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Alex Osterwalder – 7 Things to Understand about Innovation (Clubhouse Discussion Notes)

On 18 March, we hosted a Clubhouse discussion with Alex Osterwalder, one of the world’s leading innovation experts and co-founder of Strategyzer. Osterwalder shared several important points related to innovation and he also shared a few specific insights on business model innovation. Here, we list 7 key points we picked up from the conversation.

“If you want to transform, you need to think several decades ahead.”

First of all, Osterwalder mentioned that in order to be truly innovative, you need to think in the long-term. For truly transformative innovation, it’s not enough to think about minor improvements – you need to look further. He mentioned Tesla as a great example of this; while they are scaling their automotive business, they are already creating a new solar business. “Experimentation is in the DNA of Tesla. Love them or hate them, but you have to admit that they made a difference.”

“I believe the problem is often the lack of ability to scale new innovations.”

When asked about the difference between Apple and Nokia – why one succeeded and one didn’t – Osterwalder referred to this problem of scaling. “Nokia did many of the fundamentals of innovation right, but I think that it might have been the scaling where they really went wrong.” He highlighted that this is often the case; companies are great at innovating and they even might have great processes in place for that, but it’s the scaling where they fail. “Sometimes you need to scale the new innovations at the expense of your existing products. Innovation requires commitment.”

“The big challenge I see is that leaders lack commitment on innovation – they don’t give innovation power.”

For those familiar with Osterwalder’s work, you must have heard this before. He highlighted that the problem often is that especially in larger organizations, the innovation teams don’t have enough power. “A lot of companies do innovation theater, meaning that they have innovation activities but it doesn’t really lead to a lot of transformation.”

So, what leaders should really focus on is to commit to innovation, and make sure that the innovation teams have enough power in the organization. He mentioned that one practical way to do this is to have a Chief Entrepreneur working on the same level as the CEO.

“You don’t pick the winners, they will emerge.”

Osterwalder underlined multiple times that it’s crucial to understand that you can’t pick the winners. The right way to approach innovation is to create a funnel. First, you invest small bets on multiple projects and experiment on those. Then, based on the evidence you find, you pick the projects you continue experimenting on. Eventually, you will find those ideas and innovations you should invest in and start scaling.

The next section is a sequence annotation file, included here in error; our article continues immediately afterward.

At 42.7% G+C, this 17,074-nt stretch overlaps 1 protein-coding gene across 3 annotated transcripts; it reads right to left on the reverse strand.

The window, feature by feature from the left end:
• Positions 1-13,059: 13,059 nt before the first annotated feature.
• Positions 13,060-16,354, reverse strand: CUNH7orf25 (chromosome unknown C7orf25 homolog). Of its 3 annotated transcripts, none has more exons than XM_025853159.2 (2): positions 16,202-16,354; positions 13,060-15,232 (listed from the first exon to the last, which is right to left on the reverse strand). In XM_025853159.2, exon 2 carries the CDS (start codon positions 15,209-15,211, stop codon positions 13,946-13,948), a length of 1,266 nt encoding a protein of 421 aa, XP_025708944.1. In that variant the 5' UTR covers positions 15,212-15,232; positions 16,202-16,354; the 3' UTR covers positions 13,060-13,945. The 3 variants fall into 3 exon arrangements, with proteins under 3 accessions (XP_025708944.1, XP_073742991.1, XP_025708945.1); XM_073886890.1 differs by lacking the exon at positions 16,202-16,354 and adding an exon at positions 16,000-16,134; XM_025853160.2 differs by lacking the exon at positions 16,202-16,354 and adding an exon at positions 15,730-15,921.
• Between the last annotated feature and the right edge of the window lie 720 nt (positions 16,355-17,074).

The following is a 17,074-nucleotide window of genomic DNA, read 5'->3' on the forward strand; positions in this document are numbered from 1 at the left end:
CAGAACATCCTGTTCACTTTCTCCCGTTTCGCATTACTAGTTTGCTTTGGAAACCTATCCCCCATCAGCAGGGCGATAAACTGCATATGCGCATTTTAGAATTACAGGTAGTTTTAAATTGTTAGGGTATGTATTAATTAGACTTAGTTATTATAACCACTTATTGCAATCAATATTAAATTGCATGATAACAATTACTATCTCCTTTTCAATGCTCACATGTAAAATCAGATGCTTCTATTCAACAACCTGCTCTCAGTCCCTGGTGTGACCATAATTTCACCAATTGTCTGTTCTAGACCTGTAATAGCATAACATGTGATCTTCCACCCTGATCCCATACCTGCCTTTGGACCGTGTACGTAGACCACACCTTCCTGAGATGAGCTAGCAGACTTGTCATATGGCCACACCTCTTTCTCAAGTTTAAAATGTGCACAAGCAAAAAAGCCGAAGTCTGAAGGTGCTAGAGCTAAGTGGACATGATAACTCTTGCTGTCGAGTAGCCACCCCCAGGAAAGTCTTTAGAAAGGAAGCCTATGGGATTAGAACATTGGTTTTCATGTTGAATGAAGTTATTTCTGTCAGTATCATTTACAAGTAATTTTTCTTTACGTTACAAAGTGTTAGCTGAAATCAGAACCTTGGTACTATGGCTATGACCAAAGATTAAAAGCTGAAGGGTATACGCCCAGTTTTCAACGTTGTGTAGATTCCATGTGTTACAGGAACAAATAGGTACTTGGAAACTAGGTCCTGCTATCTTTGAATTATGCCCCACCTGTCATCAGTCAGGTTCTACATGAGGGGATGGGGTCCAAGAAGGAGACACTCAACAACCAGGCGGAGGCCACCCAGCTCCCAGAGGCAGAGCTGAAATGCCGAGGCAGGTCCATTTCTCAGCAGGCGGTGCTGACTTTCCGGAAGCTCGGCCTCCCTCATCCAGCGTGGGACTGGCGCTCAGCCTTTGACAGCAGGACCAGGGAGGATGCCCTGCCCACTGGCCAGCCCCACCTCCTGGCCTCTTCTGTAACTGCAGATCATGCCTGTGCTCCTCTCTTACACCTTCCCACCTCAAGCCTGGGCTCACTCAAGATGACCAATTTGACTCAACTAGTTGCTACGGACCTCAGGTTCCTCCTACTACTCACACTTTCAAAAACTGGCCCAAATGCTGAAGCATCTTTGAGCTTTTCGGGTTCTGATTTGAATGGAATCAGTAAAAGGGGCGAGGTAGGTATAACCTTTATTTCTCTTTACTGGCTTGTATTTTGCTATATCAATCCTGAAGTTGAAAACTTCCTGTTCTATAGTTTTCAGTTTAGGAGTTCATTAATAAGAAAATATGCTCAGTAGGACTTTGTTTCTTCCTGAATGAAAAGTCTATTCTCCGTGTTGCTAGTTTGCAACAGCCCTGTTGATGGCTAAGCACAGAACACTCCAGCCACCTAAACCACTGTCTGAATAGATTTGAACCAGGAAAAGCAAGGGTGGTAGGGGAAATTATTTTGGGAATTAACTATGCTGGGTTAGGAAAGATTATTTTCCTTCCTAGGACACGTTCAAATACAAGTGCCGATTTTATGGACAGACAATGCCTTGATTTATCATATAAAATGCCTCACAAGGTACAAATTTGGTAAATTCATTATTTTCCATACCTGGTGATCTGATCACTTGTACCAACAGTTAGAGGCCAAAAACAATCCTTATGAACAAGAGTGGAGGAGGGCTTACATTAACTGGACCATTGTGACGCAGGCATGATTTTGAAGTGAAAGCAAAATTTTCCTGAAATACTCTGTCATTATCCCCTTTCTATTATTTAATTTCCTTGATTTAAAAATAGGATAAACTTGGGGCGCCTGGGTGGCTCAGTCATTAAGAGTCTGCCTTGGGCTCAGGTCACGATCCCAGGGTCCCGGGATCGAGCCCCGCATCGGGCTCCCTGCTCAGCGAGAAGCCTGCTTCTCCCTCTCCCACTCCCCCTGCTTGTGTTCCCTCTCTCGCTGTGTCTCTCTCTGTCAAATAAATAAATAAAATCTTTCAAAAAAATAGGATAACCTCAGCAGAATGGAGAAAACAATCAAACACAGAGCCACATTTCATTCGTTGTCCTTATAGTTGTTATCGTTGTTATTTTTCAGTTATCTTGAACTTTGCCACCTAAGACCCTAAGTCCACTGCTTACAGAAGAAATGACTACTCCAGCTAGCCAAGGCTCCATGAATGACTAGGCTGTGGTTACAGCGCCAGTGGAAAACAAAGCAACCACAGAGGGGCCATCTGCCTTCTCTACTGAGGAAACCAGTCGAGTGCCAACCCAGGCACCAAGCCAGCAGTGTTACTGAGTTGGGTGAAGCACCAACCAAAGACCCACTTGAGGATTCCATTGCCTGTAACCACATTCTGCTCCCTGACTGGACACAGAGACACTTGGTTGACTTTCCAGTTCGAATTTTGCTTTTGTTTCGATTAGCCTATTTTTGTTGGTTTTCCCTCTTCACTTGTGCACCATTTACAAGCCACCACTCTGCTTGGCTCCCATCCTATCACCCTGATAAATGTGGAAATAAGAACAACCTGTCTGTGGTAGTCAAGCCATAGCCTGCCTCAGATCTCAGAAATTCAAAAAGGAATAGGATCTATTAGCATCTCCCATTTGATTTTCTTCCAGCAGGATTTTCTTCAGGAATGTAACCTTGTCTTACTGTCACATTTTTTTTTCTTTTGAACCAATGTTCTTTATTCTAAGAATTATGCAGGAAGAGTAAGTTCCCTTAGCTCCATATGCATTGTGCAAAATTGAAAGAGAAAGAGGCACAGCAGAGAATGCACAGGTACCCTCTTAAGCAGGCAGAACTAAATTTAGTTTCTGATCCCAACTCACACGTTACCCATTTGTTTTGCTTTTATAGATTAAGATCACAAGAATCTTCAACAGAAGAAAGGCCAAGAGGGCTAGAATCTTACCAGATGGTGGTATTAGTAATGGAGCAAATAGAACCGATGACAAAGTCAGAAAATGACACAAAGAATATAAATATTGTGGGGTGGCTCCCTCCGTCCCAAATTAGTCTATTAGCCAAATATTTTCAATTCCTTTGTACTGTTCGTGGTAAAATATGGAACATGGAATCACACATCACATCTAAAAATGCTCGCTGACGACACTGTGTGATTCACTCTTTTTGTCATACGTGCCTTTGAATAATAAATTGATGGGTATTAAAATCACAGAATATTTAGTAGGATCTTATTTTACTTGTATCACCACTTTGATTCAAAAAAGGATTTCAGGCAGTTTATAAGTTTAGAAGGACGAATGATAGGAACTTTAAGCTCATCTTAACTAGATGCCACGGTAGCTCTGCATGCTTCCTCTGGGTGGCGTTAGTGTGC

“Innovation is risky when you make big bets, but it should never start with making big bets.” So, through this experimentation funnel, you can also control the risk of innovation.

“There are tons of examples of how business model innovation made the difference.”

Nespresso, iPod, Hilti, Ping An, and the list goes on. Osterwalder spoke about multiple examples of companies who actually transformed through business model innovation. For example, in the case of iPod, it was not only a technological innovation. By creating the iPod, they also created “gravity” as changing the device would have created switching costs for the user. “Leaders need to understand business model innovation and invest in it.”

“You need to transcend industry boundaries.”

According to Osterwalder, many people think that business model innovation always cannibalizes your existing portfolio. But, he highlighted that it’s not the case; it’s also possible to make a switch without cannibalizing your existing portfolio. What Osterwalder advised you to think about was to transcend industry boundaries. “You can build on what you have, and you can expand into something new.”

“It’s not easy, but it can be done.”

Osterwalder pointed out a few times that he knows this is not easy. And it’s definitely easier said than done. However, the good news: “innovation can be learned”.

According to Osterwalder, most companies have creativity and ideas already in their company. Most of the time the key to success would be to build a system to harness those ideas into transformative projects. “You need to build an ecosystem in your company where you experiment and allow people to fail.”

“I think innovation is a profession.” It’s about learning the basics and then building a system. “What you need to do as a leader is to commit and seriously invest.”

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